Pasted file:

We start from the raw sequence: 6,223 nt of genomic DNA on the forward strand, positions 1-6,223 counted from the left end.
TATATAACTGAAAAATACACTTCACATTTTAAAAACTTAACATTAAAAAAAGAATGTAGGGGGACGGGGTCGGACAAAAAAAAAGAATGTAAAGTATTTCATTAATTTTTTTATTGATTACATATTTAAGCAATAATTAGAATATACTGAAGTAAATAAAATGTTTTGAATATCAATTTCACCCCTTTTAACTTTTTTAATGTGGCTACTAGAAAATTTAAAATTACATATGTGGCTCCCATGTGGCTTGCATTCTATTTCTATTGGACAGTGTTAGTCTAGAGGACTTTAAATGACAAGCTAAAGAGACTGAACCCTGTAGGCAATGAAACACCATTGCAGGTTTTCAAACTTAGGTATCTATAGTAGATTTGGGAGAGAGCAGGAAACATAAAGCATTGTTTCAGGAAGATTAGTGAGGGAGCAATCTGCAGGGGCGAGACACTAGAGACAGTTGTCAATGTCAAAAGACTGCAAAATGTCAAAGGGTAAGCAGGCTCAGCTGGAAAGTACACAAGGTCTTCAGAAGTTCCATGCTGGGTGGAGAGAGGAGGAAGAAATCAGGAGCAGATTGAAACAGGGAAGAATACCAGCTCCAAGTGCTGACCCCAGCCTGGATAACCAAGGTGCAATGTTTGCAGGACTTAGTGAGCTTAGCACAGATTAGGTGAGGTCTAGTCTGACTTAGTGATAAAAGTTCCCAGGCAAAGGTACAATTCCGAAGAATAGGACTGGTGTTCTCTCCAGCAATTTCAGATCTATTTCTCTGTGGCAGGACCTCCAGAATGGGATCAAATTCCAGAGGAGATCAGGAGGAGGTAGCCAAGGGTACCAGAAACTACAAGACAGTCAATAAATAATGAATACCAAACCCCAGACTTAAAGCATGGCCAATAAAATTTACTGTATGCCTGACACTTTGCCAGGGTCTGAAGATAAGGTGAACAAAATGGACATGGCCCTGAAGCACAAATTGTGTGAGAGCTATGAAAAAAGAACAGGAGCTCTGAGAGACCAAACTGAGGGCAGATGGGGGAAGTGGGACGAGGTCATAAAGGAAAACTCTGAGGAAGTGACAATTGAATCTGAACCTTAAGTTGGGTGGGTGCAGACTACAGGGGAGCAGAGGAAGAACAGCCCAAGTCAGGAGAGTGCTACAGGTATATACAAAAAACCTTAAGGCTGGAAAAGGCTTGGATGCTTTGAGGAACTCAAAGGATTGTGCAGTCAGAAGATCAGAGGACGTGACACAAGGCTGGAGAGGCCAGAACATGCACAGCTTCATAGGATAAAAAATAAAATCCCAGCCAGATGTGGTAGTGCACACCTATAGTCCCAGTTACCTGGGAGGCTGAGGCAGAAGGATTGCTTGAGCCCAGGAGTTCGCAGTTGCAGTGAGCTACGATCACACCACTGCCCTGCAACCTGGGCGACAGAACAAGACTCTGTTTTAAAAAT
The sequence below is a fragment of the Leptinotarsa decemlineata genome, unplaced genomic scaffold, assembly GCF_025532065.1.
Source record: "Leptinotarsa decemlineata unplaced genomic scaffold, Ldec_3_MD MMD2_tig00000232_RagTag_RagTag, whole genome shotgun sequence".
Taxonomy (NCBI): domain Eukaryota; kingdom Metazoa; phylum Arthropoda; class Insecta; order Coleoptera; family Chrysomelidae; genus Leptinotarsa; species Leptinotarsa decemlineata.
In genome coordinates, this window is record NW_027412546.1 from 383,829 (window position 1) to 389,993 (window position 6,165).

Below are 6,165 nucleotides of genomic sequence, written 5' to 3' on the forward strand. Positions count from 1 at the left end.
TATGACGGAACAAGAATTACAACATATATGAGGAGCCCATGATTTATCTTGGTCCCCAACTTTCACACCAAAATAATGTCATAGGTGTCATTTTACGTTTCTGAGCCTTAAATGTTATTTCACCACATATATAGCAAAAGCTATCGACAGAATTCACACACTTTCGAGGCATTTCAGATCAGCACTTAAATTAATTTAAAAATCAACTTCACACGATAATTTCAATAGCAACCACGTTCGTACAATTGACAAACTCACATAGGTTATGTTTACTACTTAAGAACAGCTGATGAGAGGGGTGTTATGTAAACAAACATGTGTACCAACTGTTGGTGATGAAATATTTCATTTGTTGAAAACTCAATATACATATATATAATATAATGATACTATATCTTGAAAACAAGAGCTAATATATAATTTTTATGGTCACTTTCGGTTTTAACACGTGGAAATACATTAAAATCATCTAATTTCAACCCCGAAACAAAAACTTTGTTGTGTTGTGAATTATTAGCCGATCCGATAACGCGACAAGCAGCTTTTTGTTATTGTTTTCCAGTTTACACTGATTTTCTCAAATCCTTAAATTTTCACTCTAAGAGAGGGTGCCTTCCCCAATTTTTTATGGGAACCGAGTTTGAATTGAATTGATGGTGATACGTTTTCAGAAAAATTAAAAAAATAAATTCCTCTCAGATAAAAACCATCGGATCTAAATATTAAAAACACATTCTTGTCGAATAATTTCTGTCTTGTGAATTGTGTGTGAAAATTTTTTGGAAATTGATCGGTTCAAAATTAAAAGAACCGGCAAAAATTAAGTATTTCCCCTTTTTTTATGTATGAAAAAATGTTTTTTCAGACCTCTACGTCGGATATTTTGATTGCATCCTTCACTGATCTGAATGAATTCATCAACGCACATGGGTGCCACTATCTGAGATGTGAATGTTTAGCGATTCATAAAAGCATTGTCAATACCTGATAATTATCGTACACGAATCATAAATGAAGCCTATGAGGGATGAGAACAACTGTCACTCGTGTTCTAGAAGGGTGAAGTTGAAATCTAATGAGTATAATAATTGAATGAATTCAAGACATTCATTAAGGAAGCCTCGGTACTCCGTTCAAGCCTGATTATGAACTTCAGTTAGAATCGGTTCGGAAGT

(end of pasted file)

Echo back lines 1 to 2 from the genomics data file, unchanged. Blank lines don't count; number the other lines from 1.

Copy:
We start from the raw sequence: 6,223 nt of genomic DNA on the forward strand, positions 1-6,223 counted from the left end.
TATATAACTGAAAAATACACTTCACATTTTAAAAACTTAACATTAAAAAAAGAATGTAGGGGGACGGGGTCGGACAAAAAAAAAGAATGTAAAGTATTTCATTAATTTTTTTATTGATTACATATTTAAGCAATAATTAGAATATACTGAAGTAAATAAAATGTTTTGAATATCAATTTCACCCCTTTTAACTTTTTTAATGTGGCTACTAGAAAATTTAAAATTACATATGTGGCTCCCATGTGGCTTGCATTCTATTTCTATTGGACAGTGTTAGTCTAGAGGACTTTAAATGACAAGCTAAAGAGACTGAACCCTGTAGGCAATGAAACACCATTGCAGGTTTTCAAACTTAGGTATCTATAGTAGATTTGGGAGAGAGCAGGAAACATAAAGCATTGTTTCAGGAAGATTAGTGAGGGAGCAATCTGCAGGGGCGAGACACTAGAGACAGTTGTCAATGTCAAAAGACTGCAAAATGTCAAAGGGTAAGCAGGCTCAGCTGGAAAGTACACAAGGTCTTCAGAAGTTCCATGCTGGGTGGAGAGAGGAGGAAGAAATCAGGAGCAGATTGAAACAGGGAAGAATACCAGCTCCAAGTGCTGACCCCAGCCTGGATAACCAAGGTGCAATGTTTGCAGGACTTAGTGAGCTTAGCACAGATTAGGTGAGGTCTAGTCTGACTTAGTGATAAAAGTTCCCAGGCAAAGGTACAATTCCGAAGAATAGGACTGGTGTTCTCTCCAGCAATTTCAGATCTATTTCTCTGTGGCAGGACCTCCAGAATGGGATCAAATTCCAGAGGAGATCAGGAGGAGGTAGCCAAGGGTACCAGAAACTACAAGACAGTCAATAAATAATGAATACCAAACCCCAGACTTAAAGCATGGCCAATAAAATTTACTGTATGCCTGACACTTTGCCAGGGTCTGAAGATAAGGTGAACAAAATGGACATGGCCCTGAAGCACAAATTGTGTGAGAGCTATGAAAAAAGAACAGGAGCTCTGAGAGACCAAACTGAGGGCAGATGGGGGAAGTGGGACGAGGTCATAAAGGAAAACTCTGAGGAAGTGACAATTGAATCTGAACCTTAAGTTGGGTGGGTGCAGACTACAGGGGAGCAGAGGAAGAACAGCCCAAGTCAGGAGAGTGCTACAGGTATATACAAAAAACCTTAAGGCTGGAAAAGGCTTGGATGCTTTGAGGAACTCAAAGGATTGTGCAGTCAGAAGATCAGAGGACGTGACACAAGGCTGGAGAGGCCAGAACATGCACAGCTTCATAGGATAAAAAATAAAATCCCAGCCAGATGTGGTAGTGCACACCTATAGTCCCAGTTACCTGGGAGGCTGAGGCAGAAGGATTGCTTGAGCCCAGGAGTTCGCAGTTGCAGTGAGCTACGATCACACCACTGCCCTGCAACCTGGGCGACAGAACAAGACTCTGTTTTAAAAAT